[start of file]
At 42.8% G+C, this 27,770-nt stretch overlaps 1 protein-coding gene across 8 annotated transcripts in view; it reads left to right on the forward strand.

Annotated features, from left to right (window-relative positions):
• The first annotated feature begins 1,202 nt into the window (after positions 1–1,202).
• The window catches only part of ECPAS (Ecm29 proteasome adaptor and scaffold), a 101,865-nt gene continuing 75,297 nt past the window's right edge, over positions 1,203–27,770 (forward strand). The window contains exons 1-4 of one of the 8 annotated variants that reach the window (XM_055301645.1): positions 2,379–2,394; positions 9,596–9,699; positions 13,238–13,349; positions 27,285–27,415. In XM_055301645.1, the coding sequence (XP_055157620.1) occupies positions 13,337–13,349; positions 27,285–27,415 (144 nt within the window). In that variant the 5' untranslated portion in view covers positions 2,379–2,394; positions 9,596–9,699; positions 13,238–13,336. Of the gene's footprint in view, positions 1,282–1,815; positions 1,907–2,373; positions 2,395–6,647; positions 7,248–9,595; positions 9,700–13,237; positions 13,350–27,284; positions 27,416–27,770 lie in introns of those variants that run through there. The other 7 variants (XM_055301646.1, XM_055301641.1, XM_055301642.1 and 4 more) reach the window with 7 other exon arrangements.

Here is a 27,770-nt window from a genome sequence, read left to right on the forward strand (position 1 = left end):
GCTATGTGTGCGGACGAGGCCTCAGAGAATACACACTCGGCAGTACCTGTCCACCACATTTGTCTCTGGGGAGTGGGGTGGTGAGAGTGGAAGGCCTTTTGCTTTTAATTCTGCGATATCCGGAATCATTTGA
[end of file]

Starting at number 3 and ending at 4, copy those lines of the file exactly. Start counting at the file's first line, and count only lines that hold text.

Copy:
• The first annotated feature begins 1,202 nt into the window (after positions 1–1,202).
• The window catches only part of ECPAS (Ecm29 proteasome adaptor and scaffold), a 101,865-nt gene continuing 75,297 nt past the window's right edge, over positions 1,203–27,770 (forward strand). The window contains exons 1-4 of one of the 8 annotated variants that reach the window (XM_055301645.1): positions 2,379–2,394; positions 9,596–9,699; positions 13,238–13,349; positions 27,285–27,415. In XM_055301645.1, the coding sequence (XP_055157620.1) occupies positions 13,337–13,349; positions 27,285–27,415 (144 nt within the window). In that variant the 5' untranslated portion in view covers positions 2,379–2,394; positions 9,596–9,699; positions 13,238–13,336. Of the gene's footprint in view, positions 1,282–1,815; positions 1,907–2,373; positions 2,395–6,647; positions 7,248–9,595; positions 9,700–13,237; positions 13,350–27,284; positions 27,416–27,770 lie in introns of those variants that run through there. The other 7 variants (XM_055301646.1, XM_055301641.1, XM_055301642.1 and 4 more) reach the window with 7 other exon arrangements.